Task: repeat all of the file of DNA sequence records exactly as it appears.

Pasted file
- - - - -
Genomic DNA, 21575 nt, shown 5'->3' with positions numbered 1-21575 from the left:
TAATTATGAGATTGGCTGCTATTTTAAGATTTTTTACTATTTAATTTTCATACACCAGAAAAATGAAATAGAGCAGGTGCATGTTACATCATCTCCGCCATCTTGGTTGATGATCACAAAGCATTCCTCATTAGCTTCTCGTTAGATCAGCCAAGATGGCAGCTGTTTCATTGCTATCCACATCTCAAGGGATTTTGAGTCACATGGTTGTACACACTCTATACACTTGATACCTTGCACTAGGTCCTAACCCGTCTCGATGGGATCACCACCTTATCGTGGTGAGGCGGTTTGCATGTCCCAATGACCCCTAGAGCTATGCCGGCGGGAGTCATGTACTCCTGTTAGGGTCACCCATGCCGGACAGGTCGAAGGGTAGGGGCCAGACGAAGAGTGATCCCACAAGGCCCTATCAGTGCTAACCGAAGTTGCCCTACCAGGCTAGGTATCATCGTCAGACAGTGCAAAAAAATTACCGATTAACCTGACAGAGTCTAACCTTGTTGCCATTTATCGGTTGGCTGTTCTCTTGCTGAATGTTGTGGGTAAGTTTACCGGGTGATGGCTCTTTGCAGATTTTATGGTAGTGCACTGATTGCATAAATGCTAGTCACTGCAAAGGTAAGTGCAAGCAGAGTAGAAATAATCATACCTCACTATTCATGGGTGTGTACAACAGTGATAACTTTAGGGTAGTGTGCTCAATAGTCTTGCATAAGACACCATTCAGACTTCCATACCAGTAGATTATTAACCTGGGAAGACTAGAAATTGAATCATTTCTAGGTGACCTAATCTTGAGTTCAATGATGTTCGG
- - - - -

Genomic DNA, 21575 nt, shown 5'->3' with positions numbered 1-21575 from the left:
TAATTATGAGATTGGCTGCTATTTTAAGATTTTTTACTATTTAATTTTCATACACCAGAAAAATGAAATAGAGCAGGTGCATGTTACATCATCTCCGCCATCTTGGTTGATGATCACAAAGCATTCCTCATTAGCTTCTCGTTAGATCAGCCAAGATGGCAGCTGTTTCATTGCTATCCACATCTCAAGGGATTTTGAGTCACATGGTTGTACACACTCTATACACTTGATACCTTGCACTAGGTCCTAACCCGTCTCGATGGGATCACCACCTTATCGTGGTGAGGCGGTTTGCATGTCCCAATGACCCCTAGAGCTATGCCGGCGGGAGTCATGTACTCCTGTTAGGGTCACCCATGCCGGACAGGTCGAAGGGTAGGGGCCAGACGAAGAGTGATCCCACAAGGCCCTATCAGTGCTAACCGAAGTTGCCCTACCAGGCTAGGTATCATCGTCAGACAGTGCAAAAAAATTACCGATTAACCTGACAGAGTCTAACCTTGTTGCCATTTATCGGTTGGCTGTTCTCTTGCTGAATGTTGTGGGTAAGTTTACCGGGTGATGGCTCTTTGCAGATTTTATGGTAGTGCACTGATTGCATAAATGCTAGTCACTGCAAAGGTAAGTGCAAGCAGAGTAGAAATAATCATACCTCACTATTCATGGGTGTGTACAACAGTGATAACTTTAGGGTAGTGTGCTCAATAGTCTTGCATAAGACACCATTCAGACTTCCATACCAGTAGATTATTAACCTGGGAAGACTAGAAATTGAATCATTTCTAGGTGACCTAATCTTGAGTTCAATGATGTTCGG